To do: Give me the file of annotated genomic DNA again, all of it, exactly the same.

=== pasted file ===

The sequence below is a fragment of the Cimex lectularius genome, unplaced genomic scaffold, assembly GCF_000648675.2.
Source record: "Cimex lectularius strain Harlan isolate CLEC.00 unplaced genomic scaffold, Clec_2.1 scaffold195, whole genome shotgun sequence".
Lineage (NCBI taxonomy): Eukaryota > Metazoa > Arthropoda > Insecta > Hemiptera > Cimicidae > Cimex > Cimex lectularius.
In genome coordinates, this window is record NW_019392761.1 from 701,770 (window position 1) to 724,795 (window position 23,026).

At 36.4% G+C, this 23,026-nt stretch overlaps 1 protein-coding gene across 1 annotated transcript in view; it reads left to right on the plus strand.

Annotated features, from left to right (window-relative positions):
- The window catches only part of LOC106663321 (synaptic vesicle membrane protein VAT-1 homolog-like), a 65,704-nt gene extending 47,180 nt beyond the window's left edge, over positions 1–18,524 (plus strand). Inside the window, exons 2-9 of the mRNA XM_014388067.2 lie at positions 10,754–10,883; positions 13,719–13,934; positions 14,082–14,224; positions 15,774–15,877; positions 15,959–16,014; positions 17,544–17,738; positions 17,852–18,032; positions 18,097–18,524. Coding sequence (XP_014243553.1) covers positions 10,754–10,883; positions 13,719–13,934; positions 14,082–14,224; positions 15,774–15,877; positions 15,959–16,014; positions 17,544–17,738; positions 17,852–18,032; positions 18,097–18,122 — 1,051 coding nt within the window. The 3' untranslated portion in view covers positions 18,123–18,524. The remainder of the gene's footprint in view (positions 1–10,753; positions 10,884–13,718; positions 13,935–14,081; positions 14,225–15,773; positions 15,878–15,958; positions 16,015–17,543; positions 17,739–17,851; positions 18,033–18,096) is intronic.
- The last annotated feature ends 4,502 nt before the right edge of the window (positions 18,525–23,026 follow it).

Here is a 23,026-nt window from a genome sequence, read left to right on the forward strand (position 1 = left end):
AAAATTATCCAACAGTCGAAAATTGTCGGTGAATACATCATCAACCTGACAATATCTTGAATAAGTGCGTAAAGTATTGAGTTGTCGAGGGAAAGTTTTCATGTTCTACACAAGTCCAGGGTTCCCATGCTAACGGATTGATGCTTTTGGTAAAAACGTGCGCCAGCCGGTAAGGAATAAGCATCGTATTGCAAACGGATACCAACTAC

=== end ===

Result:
The sequence below is a fragment of the Cimex lectularius genome, unplaced genomic scaffold, assembly GCF_000648675.2.
Source record: "Cimex lectularius strain Harlan isolate CLEC.00 unplaced genomic scaffold, Clec_2.1 scaffold195, whole genome shotgun sequence".
Lineage (NCBI taxonomy): Eukaryota > Metazoa > Arthropoda > Insecta > Hemiptera > Cimicidae > Cimex > Cimex lectularius.
In genome coordinates, this window is record NW_019392761.1 from 701,770 (window position 1) to 724,795 (window position 23,026).

At 36.4% G+C, this 23,026-nt stretch overlaps 1 protein-coding gene across 1 annotated transcript in view; it reads left to right on the plus strand.

Annotated features, from left to right (window-relative positions):
- The window catches only part of LOC106663321 (synaptic vesicle membrane protein VAT-1 homolog-like), a 65,704-nt gene extending 47,180 nt beyond the window's left edge, over positions 1–18,524 (plus strand). Inside the window, exons 2-9 of the mRNA XM_014388067.2 lie at positions 10,754–10,883; positions 13,719–13,934; positions 14,082–14,224; positions 15,774–15,877; positions 15,959–16,014; positions 17,544–17,738; positions 17,852–18,032; positions 18,097–18,524. Coding sequence (XP_014243553.1) covers positions 10,754–10,883; positions 13,719–13,934; positions 14,082–14,224; positions 15,774–15,877; positions 15,959–16,014; positions 17,544–17,738; positions 17,852–18,032; positions 18,097–18,122 — 1,051 coding nt within the window. The 3' untranslated portion in view covers positions 18,123–18,524. The remainder of the gene's footprint in view (positions 1–10,753; positions 10,884–13,718; positions 13,935–14,081; positions 14,225–15,773; positions 15,878–15,958; positions 16,015–17,543; positions 17,739–17,851; positions 18,033–18,096) is intronic.
- The last annotated feature ends 4,502 nt before the right edge of the window (positions 18,525–23,026 follow it).

Here is a 23,026-nt window from a genome sequence, read left to right on the forward strand (position 1 = left end):
AAAATTATCCAACAGTCGAAAATTGTCGGTGAATACATCATCAACCTGACAATATCTTGAATAAGTGCGTAAAGTATTGAGTTGTCGAGGGAAAGTTTTCATGTTCTACACAAGTCCAGGGTTCCCATGCTAACGGATTGATGCTTTTGGTAAAAACGTGCGCCAGCCGGTAAGGAATAAGCATCGTATTGCAAACGGATACCAACTAC